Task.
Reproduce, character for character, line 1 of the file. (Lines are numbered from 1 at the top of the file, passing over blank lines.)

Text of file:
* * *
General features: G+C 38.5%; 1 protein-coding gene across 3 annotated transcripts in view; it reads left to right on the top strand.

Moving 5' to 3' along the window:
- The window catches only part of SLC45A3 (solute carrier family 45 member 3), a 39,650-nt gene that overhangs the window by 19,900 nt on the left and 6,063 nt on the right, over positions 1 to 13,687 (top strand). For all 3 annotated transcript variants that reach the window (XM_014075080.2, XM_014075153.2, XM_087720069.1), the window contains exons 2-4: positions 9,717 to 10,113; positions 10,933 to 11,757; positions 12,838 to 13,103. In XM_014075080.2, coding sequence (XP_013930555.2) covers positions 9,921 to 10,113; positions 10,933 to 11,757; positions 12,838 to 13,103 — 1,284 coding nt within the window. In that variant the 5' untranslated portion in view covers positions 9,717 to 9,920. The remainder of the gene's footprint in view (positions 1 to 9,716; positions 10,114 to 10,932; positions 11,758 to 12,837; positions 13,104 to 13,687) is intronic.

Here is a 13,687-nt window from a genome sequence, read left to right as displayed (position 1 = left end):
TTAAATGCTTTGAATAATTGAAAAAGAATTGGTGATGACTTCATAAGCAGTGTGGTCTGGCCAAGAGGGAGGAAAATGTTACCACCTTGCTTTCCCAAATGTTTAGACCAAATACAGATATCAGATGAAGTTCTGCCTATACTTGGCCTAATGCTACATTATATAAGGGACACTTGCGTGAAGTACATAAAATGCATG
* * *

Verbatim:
General features: G+C 38.5%; 1 protein-coding gene across 3 annotated transcripts in view; it reads left to right on the top strand.